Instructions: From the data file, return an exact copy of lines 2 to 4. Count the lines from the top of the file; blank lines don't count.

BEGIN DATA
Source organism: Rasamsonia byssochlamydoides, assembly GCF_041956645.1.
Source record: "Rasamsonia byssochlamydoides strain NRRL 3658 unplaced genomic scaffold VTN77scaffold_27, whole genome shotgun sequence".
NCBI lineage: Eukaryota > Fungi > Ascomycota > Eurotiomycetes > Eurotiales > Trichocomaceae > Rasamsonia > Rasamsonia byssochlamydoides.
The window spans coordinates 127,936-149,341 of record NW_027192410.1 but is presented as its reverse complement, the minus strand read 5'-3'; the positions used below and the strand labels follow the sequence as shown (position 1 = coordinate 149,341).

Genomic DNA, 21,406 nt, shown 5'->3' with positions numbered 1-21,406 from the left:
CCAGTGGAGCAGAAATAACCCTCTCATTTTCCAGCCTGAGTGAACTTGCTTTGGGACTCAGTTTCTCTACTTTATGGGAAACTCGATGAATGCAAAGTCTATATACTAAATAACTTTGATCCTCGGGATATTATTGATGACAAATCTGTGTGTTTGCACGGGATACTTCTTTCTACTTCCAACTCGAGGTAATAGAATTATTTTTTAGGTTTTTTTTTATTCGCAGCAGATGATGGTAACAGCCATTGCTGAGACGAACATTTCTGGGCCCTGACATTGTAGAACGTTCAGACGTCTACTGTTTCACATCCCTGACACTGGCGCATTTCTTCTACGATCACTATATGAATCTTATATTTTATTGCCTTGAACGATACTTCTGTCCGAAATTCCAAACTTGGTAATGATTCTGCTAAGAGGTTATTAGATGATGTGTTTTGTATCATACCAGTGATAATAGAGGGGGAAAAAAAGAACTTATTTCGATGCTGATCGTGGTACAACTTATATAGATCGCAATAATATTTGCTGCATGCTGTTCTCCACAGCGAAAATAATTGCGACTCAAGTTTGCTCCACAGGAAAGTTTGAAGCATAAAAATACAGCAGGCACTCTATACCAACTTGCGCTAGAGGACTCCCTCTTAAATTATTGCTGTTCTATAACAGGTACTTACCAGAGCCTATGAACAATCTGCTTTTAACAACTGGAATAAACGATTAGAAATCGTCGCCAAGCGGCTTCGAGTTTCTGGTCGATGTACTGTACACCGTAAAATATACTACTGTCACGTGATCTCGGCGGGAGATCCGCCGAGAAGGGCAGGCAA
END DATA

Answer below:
Source record: "Rasamsonia byssochlamydoides strain NRRL 3658 unplaced genomic scaffold VTN77scaffold_27, whole genome shotgun sequence".
NCBI lineage: Eukaryota > Fungi > Ascomycota > Eurotiomycetes > Eurotiales > Trichocomaceae > Rasamsonia > Rasamsonia byssochlamydoides.
The window spans coordinates 127,936-149,341 of record NW_027192410.1 but is presented as its reverse complement, the minus strand read 5'-3'; the positions used below and the strand labels follow the sequence as shown (position 1 = coordinate 149,341).